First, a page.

since ascending to the office of Governor of New Jersey in January of 2010, Chris Christie has been turning some heads, mine included.
Chris Christie hasn’t been the typical politician, which is what makes him so endearing. most Americans are tired of the same old political theater. we elect politicians to affect change, not talk about it. New Jersey faces a $2.2 billion budget deficit and especially during a recession, increasing tax revenues to cover budget deficits is a difficult proposition. slashing budgets, standing up to an over-reaching teacher’s union, and defunding bloated public works projects are types of bold action that are required during a recession to make ends meet. it’s the kind of common-sense approach to governing that’s been missing in this country for far too long.
the credit crisis of 2008 and the subsequent recession have caused Americans to take a sobering look in the mirror and ask some difficult questions: what happens when a dual income family becomes a single income family? what happens when there’s too much month at the end of the money?
before the credit crisis, the answer was simple: borrow more money. after the credit crisis, the answer is simple: sell stuff, get another job, eliminate unnecessary expenses. it seems like everyone grasps the new realities of the world except politicians.
Chris Christie represents the kind of politician who gets it. when I see the guy in action, like here:
I see the kind of straightforward approach to governing that I long for in national politics.
what’s the answer to the financial issues facing our country? history has shown that when more money is available to the private sector that economies improve, and as a result tax revenues increase. the single most overlooked fact of the Bush-era tax cuts was an increase in overall tax revenue. why did the United States continue to post budget deficits? overspending. these basic economic realities, that decreasing tax rates to spur economic growth and increase tax revenues while cutting government spending to bring budgets into balance, hasn’t escaped the notice of Chris Christie. in the face of the aforementioned $2.2 billion budget deficit, he has refused to raise taxes and has chosen instead to go about balancing the state budget by trying something radical: spending less. radical? hardly. rational? finally.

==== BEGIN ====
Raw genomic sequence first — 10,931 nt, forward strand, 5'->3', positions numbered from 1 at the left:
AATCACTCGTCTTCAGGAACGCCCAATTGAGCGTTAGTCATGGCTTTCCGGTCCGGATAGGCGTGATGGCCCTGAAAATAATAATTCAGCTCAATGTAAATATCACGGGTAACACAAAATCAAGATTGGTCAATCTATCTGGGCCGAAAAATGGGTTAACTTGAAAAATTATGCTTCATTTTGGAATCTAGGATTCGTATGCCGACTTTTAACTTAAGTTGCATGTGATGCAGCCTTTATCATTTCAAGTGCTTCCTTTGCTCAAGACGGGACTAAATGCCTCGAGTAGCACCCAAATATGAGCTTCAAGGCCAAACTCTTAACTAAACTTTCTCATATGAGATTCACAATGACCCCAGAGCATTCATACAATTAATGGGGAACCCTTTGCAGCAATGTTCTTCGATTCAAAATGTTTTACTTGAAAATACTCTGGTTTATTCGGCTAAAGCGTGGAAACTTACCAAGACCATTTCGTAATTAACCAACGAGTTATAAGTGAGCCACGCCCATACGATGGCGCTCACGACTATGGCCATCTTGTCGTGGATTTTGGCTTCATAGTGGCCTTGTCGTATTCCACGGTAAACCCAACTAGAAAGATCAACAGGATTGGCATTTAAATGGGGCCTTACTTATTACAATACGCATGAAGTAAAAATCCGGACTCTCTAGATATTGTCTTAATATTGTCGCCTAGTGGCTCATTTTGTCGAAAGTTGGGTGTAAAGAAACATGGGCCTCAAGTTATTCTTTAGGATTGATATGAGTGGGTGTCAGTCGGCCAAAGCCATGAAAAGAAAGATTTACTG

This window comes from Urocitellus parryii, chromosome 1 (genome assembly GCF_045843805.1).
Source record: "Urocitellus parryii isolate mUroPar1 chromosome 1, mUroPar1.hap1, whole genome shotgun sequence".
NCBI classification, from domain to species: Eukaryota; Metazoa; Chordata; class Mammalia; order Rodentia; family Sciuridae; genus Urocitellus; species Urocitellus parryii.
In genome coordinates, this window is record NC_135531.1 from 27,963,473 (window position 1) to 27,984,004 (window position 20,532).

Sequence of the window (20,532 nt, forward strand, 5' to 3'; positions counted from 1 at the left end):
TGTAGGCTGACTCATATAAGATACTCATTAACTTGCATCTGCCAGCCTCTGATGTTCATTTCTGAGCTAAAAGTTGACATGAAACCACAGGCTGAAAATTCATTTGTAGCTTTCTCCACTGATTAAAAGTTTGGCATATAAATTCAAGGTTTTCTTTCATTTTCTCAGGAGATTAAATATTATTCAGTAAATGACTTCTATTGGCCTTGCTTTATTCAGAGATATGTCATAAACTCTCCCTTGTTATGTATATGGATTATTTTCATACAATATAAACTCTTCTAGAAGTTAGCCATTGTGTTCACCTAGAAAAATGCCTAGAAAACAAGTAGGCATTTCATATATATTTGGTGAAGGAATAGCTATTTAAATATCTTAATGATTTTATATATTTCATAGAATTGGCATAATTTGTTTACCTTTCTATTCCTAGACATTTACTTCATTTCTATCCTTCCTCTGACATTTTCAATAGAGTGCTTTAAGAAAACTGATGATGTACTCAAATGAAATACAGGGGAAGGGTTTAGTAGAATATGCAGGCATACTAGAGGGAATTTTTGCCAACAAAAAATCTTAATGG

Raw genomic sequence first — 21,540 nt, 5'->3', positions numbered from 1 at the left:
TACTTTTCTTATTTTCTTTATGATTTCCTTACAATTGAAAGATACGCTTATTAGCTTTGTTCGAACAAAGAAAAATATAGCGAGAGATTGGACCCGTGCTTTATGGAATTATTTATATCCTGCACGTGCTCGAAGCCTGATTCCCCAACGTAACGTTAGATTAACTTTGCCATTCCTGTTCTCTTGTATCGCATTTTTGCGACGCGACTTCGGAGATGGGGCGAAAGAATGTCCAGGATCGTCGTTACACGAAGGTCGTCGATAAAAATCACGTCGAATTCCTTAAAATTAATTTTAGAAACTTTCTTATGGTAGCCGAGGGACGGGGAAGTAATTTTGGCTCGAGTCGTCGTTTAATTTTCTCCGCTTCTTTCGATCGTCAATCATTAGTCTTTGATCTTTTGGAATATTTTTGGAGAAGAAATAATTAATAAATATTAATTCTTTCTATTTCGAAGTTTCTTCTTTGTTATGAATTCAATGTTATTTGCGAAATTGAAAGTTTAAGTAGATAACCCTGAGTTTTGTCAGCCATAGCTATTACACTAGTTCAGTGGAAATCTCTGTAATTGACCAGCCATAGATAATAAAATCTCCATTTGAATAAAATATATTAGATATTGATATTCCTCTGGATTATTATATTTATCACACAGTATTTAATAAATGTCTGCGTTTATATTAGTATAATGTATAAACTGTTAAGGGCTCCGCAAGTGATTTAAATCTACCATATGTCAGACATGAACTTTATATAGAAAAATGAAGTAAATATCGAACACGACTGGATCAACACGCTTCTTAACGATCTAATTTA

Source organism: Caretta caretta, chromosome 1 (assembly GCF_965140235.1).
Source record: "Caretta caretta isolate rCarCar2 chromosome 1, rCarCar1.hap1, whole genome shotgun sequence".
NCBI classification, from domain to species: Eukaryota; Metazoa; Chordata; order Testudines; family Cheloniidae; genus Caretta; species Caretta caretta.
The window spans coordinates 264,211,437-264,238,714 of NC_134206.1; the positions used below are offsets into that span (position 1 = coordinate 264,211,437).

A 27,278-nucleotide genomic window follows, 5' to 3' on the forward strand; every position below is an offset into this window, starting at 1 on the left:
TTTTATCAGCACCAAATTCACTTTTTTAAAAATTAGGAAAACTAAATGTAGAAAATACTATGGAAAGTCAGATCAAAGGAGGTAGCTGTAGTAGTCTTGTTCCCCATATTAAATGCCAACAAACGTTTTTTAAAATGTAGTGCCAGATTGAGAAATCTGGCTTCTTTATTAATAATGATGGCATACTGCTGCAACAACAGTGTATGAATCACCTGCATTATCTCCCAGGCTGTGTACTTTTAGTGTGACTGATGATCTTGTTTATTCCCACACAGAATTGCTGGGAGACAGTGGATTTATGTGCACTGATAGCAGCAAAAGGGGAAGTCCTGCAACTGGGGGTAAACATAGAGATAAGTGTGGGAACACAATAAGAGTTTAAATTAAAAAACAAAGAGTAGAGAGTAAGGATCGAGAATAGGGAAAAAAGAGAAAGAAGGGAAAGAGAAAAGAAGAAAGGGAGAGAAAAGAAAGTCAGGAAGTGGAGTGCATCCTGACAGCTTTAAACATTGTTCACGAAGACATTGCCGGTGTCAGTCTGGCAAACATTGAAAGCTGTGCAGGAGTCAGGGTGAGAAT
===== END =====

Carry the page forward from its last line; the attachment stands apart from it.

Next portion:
another refreshing aspect of Chris Christie’s time in the public eye has been his refusal to look beyond his current term in office to a future in national politics–even the Presidency of the United States–realizing that the desperate situation that New Jersey faces is far more important than his personal political aspirations. that’s a message that resonates from Illinois to Alaska.
as a person who believes that life begins at conception, I find Chris Christie’s political stance on abortion a bit underwhelming, but he has stated in public that he is pro-life and he recognizes that the ‘what’ growing in the womb of a woman isn’t merely tissue, but a baby. on these and other social issues, Chris Christie appears to be more practical than ideological, but his opinions on these matters to this point in his political career are firm and generally acceptable. based on the patterns of behavior that he has exhibited thus far in his term as governor, I don’t have reason to doubt that what he’s said in public is the way he intends to govern, as evidenced here.
i was recently reading the comments section of a news story detailing Chris Christie’s termination of a state Department of Education official and noticed that one of the comments attempted to frame Christie’s governing style in the perjorative by calling him ‘The Don’. if he’s able to put out ‘hits’ on rampant government spending while holding the line on social issues on a small-scale in New Jersey, then maybe one day, he’ll be ‘The Godfather’.
stranger things have happened…
–the civil commentator